• Sat
  • Dec 20, 2014
  • Updated: 11:19pm
PUBLISHED : Saturday, 15 February, 2014, 4:05am
UPDATED : Sunday, 16 February, 2014, 3:52pm

World's oldest profession still one of the most honest in China

Dongguan police are chasing the wrong suspects if corruption and sleaze are the real targets of the massive crackdown on prostitution this week

After coming to power in 1949, the Communist Party quickly ordered a nationwide crackdown on prostitution, which the public welcomed, literally, with song and praise.

Six decades later, the world's oldest profession is alive and well on the mainland, and periodic campaigns to stamp it out are more likely to stir public sympathy for sex workers.

News of this week's vice blitz in the Pearl River Delta industrial hub of Dongguan was met with online comments like "Dongguan, hang in there" and "the public has your back".

The Guangdong provincial propaganda department, on the day after the CCTV exposé that sparked the police raids, said on its Sina Weibo account that people should judge Dongguan by its other merits, such as its tolerance of outsiders and contribution to the world's electronics industry. The people of the city need not worry about "being looked down upon", it said, without mentioning the police raids.

The simple truth is that no amount of police effort can eradicate certain human needs. The intensity of the public reaction to the crackdown reflected not just the lack of credibility of such government programmes, but also how social values have changed in modern times.

The report aired by CCTV on Sunday claimed the city's thriving underground sex trade was being protected by po lice.

Watch: CCTV news report on sex trade in Dongguan

According to local media reports, Guangdong party secretary, Hu Chunhua, ordered the crackdown straight after he watched the report. On Thursday, Xinhua reported a special task force involving the city's entire police force would conduct a three-month, provincial-wide campaign to eradicate prostitution. Guangdong provincial public security chief Li Chunsheng also vowed to root out police involvement in the trade.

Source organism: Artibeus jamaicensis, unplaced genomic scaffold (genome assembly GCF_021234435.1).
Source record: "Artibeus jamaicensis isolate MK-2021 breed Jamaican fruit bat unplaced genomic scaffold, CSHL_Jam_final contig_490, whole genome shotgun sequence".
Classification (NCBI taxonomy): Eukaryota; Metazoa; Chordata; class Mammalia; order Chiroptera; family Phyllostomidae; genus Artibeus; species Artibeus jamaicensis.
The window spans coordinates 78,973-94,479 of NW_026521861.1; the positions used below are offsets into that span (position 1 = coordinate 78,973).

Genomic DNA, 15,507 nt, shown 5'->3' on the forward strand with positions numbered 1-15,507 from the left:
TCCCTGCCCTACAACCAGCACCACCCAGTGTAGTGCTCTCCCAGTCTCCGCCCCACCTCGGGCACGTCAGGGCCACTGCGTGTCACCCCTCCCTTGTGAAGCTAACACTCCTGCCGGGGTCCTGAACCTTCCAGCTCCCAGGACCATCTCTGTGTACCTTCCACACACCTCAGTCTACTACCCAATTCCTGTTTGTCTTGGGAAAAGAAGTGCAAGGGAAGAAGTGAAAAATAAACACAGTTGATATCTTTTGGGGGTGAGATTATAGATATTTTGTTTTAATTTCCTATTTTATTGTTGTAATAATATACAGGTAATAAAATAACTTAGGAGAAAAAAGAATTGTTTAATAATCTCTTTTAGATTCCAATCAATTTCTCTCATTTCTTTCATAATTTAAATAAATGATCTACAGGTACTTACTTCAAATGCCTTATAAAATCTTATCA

While many countries legalise or at least regulate prostitution, mostly for public health and to prevent crime, mainland authorities see such solutions to the "problem" - to quote a recent People's Daily editorial - as "blasphemy against civilisation".

The emergence of such a thriving sex industry in a place like Dongguan is a complicated matter and should not simply be treated as a moral issue. It could also be argued that, compared with polluting state-controlled energy corporations, or manufacturers of tainted infant milk formula, or official corruption, the sex trade is more honest.

It is an open secret that Li Dongsheng , the former deputy national police chief who worked for two decades at CCTV, introduced at least two anchor women as wives to senior officials including Zhou Yongkang - a real irony for the state broadcaster who exposed the Dongguan sex trade.

According to sources, some Dongguan police were tipped off before the Lunar New Year about the looming crackdown. The biggest players with the most at stake were warned to dodge police raids. Media reports said many hotels, saunas and massage parlours avoided being raided by claiming they were carrying out renovations or had simply closed for business. It was also reported that more than 60 per cent of the working women had been warned to stay at home until the campaign passed.